where \(0< r<(\frac{\eta }{A})^{1/2}\). Together with (18) and (19), for sufficiently small \(0<\eta _{2}<\eta _{1}\) and when \(0<\eta <\eta _{2}<\eta _{1}\), we get (15) and (16). Since \(U, V\in C^{1}([0,+\infty ))\), \((u,v)\) is given by (14) and (17) which is a supersolution to system (1) and (2). □

Theorem 3.2

Let \(p>p_{c}\). Then there exist both nontrivial global and blow-up solutions to problem (1)(3).


The comparison principle and Lemma 3.1 yield that problem (1)–(3) with small initial data admits a nontrivial global solution. Next, let us show the existence of a blow-up solution to problem (1)–(3) with large initial data.

Fix \(l>0\) and let \((u,v)\) be the solution to problem (1)–(3). Set

$$ \tilde{w}_{l}(t)= \int _{\mathbb{R}^{n}} \bigl(u(x,t)+v(x,t) \bigr)\psi _{l}(x)\, \mathrm{d}x,\quad t\ge 0. $$

From the first half of the proof of Theorem 3.1, we know that when \(-qn+n+\mu <0\), we use the Hölder inequality to get

$$\begin{aligned} &\frac{\mathrm{d}}{\mathrm{d}t}\tilde{w}_{l}(t) \\ &\quad \ge-C_{1}l^{n-2-mn} \biggl( \biggl( \int _{\mathbb{R}^{n}}u(x,t)\psi _{l}(x) \,\mathrm{d}x \biggr)^{m}+ \biggl( \int _{\mathbb{R}^{n}} v(x,t)\psi _{l}(x) \,\mathrm{d}x \biggr)^{m} \biggr) \\ &\qquad {}+ \int _{\mathbb{R}^{n}}\bigl( \vert x \vert +1\bigr)^{\mu }u^{q}(x,t) \psi _{l}(x)\,\mathrm{d}x+ \int _{\mathbb{R}^{n}}v^{p}(x,t)\psi _{l}(x)\, \mathrm{d}x \\ &\quad \ge-C_{1}l^{n-2-mn}\tilde{w}_{l}^{m}(t)+C_{2}'l^{-qn+n+\mu } \biggl( \int _{\mathbb{R}^{n}}u(x,t)\psi _{l}(x)\,\mathrm{d}x \biggr)^{q} \\ &\qquad {}+C_{2}''l^{-np+n} \biggl( \int _{\mathbb{R}^{n}}v(x,t)\psi _{l}(x) \,\mathrm{d}x \biggr)^{p} \\ &\quad \ge\tilde{w}_{l}^{m}(t) \bigl(-C_{1}l^{n-2-mn}+2^{-p}C_{2} \cdot \min \bigl\{ \tilde{w}_{l}^{p-m}(t), \tilde{w}_{l}^{q-m}(t)\bigr\} \bigr),\quad t\ge 0, \end{aligned}$$

where \(C_{2}=\min \{C_{2}'l^{-np+n},C_{2}''l^{-qn+n+\mu }\}\) is a positive constant that depends only on n, p, q, and l. If \((u _{0},v_{0})\) is so large that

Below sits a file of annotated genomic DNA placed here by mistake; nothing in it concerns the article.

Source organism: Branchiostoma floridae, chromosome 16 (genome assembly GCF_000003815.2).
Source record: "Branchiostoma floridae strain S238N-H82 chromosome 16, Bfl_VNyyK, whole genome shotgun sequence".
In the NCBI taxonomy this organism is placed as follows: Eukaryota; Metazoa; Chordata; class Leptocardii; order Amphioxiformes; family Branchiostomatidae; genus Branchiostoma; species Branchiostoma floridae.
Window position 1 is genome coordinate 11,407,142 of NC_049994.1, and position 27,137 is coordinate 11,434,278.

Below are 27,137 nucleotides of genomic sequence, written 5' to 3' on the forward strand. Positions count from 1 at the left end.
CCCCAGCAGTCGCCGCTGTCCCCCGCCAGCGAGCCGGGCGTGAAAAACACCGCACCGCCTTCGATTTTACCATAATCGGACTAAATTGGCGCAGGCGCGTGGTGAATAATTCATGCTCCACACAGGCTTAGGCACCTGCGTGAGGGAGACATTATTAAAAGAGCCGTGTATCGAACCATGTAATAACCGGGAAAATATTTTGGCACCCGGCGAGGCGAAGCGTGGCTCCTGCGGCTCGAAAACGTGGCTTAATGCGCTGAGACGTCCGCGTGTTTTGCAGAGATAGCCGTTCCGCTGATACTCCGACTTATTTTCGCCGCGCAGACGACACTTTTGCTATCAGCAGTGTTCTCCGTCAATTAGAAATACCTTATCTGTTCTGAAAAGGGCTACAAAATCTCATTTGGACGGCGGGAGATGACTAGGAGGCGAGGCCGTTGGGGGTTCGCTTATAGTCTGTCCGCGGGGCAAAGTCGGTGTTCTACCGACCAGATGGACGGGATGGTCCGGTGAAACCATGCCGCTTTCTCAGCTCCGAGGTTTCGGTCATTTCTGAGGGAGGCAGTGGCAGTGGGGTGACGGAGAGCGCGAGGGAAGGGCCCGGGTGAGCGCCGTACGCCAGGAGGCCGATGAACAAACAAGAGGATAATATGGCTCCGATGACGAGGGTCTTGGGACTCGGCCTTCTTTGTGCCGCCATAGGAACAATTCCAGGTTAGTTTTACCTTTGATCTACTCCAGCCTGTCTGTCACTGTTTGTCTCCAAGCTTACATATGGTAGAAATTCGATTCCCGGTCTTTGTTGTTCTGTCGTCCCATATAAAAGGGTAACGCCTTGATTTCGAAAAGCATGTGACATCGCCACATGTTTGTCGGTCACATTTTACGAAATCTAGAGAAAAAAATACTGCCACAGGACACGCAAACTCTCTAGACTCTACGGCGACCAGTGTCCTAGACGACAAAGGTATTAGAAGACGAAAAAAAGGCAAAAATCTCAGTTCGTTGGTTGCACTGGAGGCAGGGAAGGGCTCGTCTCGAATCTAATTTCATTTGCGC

$$ C_{1}l^{n-2-mn}\le 2^{-(p+1)}C_{2}\cdot \min \bigl\{ \tilde{w}_{l}^{p-m}(0), \tilde{w}_{l}^{q-m}(0) \bigr\} , $$

then (20) leads to

$$ \frac{\mathrm{d}}{\mathrm{d}t}\tilde{w}_{l}(t)\ge 2^{-(p+1)}C_{2} \cdot \min \bigl\{ \tilde{w}_{l}^{p}(t),\tilde{w}_{l}^{q}(t) \bigr\} ,\quad t>0. $$

By the same method above, one can show that \((u,v)\) must blow up in a finite time. Similarly, we can prove that blow-up solutions to problem (1)–(3) with large initial data exist when \(-qn+n+\mu \ge 0\). □


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The authors would like to thank the referees for their valuable comments and suggestions which improved the original manuscript.

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This work is supported by the National Natural Science Foundation of China (Grant Nos. 11571137, 11601182, and 11801211), by the Department of Science and Technology of Jilin Province (20180520213JH), and by the Education Department of Jilin Province (JJKH20180114KJ).

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Leng, Y., Nie, Y. & Zhou, Q. Asymptotic behavior of solutions to a class of coupled nonlinear parabolic systems. Bound Value Probl 2019, 68 (2019).